Disadvantages: Amazon is bad when it is bad – which is often (meaning frequent technical problems when uploading ebooks and their associated files and metadata). There is little available at the moment in the way of third-party recommendation mechanisms (such as respected and widely-read reviews). Since there are no gatekeepers, every ebook has to distinguish itself while in the company of some awful dreck. It’s very difficult to know what works for marketing and very hard for readers to discover what’s good. Pricing is tricky – it’s a buyer’s market right now and Libby’s experience is that low is the most powerful price point. She pointed out that you can’t easily move up in pricing without sales plummeting. Moving down in price is another matter. However be aware that you pay a steep price for going low; Amazon pays a much larger percentage on books priced at $2.99 and up in order to discourage the 99 cent book price point expectation.

She also spoke a bit about marketing and the changing role of agents, who can’t make the income they did when advances are dropping so low. Incidentally, she’s a good speaker – very relaxed, yet energetic.

Next, there was a conversation between author Cathy Pickens and bookseller/publisher Jim Huang. Cathy made the scandalous announcement that Jim actually has read ebooks. (He’s a well-known defender of printed books.) That, of course, gave him an opportunity to talk about why he loves print, which was a good addition to the mix. Jim then made the point that authors don’t have to choose between agent and Big Six publishers and self-publishing; small houses offer a third way. Small publishers have the same distribution potential as major publishers so long as they are represented in the Ingram distribution system. What you need to know in choosing a small publisher is its “access  to market” – and that means the terms of sale are critical. These conditions for retailers (in this case, booksellers) have to match the industry standard (including discount and returnability) and be advantageous enough for booksellers to carry them; that’s what access to market means for authors. Beware of small publishers that can’t provide retailers the conditions that they need to make selling their books a realistic business proposition; you will lose a major advantage of having someone publish your book. Jim also argued that .99 cent pricing is bad for business, not just because the revenue is low but because it makes it seem all books are fungable – when each is actually unique and each choice should be based on the book, not the price of it.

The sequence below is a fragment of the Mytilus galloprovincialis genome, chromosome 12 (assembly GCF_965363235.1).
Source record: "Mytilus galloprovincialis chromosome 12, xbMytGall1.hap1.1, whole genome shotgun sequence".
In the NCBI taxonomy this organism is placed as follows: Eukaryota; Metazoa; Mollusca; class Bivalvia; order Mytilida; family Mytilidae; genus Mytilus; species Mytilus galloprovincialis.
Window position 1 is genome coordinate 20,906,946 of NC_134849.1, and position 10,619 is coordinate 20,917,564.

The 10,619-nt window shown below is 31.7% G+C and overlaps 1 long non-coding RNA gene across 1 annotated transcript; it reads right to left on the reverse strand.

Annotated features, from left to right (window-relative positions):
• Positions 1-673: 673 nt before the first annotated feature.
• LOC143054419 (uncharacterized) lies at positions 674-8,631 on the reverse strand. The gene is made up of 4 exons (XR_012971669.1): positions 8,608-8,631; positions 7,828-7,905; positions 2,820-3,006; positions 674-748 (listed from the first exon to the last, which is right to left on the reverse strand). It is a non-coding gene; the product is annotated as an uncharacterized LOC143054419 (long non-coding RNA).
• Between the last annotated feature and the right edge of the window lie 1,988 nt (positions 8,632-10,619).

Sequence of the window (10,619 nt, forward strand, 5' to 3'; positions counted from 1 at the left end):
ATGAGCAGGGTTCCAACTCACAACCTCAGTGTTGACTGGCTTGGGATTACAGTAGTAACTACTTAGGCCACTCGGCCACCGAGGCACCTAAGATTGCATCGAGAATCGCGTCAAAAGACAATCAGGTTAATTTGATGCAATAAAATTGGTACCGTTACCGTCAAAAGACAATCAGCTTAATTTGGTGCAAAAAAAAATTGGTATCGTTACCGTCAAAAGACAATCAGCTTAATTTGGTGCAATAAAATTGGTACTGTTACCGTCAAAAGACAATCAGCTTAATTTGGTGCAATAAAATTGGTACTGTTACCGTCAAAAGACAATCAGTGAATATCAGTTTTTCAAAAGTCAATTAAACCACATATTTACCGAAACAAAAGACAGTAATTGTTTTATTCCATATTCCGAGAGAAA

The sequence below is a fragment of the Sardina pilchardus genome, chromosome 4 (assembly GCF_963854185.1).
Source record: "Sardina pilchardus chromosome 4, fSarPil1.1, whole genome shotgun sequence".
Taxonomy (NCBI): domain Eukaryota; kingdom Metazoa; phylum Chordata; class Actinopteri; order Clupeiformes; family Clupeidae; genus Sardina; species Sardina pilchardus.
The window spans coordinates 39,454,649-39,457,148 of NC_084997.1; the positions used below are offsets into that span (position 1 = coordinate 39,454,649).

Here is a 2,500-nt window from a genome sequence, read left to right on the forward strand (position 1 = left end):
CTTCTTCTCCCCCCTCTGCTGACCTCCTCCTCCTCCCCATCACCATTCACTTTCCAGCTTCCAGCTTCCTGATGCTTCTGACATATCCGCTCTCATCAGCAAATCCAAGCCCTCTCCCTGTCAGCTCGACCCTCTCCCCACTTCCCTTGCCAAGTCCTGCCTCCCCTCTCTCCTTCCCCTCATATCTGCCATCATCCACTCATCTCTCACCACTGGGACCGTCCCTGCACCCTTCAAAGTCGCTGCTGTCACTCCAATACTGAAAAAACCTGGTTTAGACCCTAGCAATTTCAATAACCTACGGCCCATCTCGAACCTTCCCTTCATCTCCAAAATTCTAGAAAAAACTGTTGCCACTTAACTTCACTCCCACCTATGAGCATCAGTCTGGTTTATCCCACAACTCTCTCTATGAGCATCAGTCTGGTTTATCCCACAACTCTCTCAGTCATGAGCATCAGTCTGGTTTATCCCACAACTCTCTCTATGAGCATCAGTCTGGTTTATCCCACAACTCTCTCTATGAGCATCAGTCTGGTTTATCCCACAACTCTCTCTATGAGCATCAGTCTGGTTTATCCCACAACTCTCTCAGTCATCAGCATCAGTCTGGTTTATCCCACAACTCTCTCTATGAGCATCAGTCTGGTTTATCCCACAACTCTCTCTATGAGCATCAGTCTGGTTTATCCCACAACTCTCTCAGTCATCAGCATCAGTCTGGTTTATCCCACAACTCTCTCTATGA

photo courtesy of BMeunier and  MorBCN


meanwhile, at Bouchercon – SinC into Great Writing, #1

September 24, 2011

I’m interrupting my participation in the Sisters in Crime 25th Anniversary challenge to post some notes from a workshop held the day before Bouchercon 2011 , which, by the by, was extremely well-organized and fun; got to a lot of excellent panels and enjoyed the roomy and well-stocked book room. Previous SinC workshops had focused on the craft of writing and, according to a member survey, have been well received.

This year, the focus was different, partly because there were plans for the Mystery Writers of America to run a session of their MWA University at the same time (though in the end that didn’t happen). But it also seemed like an opportunity to do a program focused on the business of writing in an era when things are changing so fast. The issues tackled in this workshop were where is the publishing industry headed? how does an author decide whether to invest her time in trying to publish the traditional way or self-publish? and what is actually involved in creating self-published e-books (with a particular focus on writers recovering rights to previously-published books and turning them into ebooks) ? It’s shape was a bit of an hourglass, with broad issues, first, becoming narrowly focused on how-to before dinner, and then back out to a broader picture at the end when three speakers tackled marketing.

The first speaker was David Wilk, CEO of Booktrix, who teaches a course at the NYU publishing school on marketing. The last time he taught the course he was surprised that none of the students plan to work in traditional publishing. He cited a survey reported in Publisher’s Lunch that found readers of ebooks don’t know or care where they come from. The author is what matters, not the publisher, when making a choice.  Most publishers don’t have brands other than their authors (who might switch publishers). Small publishers are much better at developing a coherent niche and identity for their lists.

By offering self-publishing tools, Amazon is becoming a publisher; David pointed out that it’s not exactly true that you’re “self” published when another entity has control over making the connection between the customer and the book. He recommended reading MJ Rose’s essay, “The Writer as Willy Loman” about writers as business owners. Writers need to balance the time used up in public contact online with actually producing books.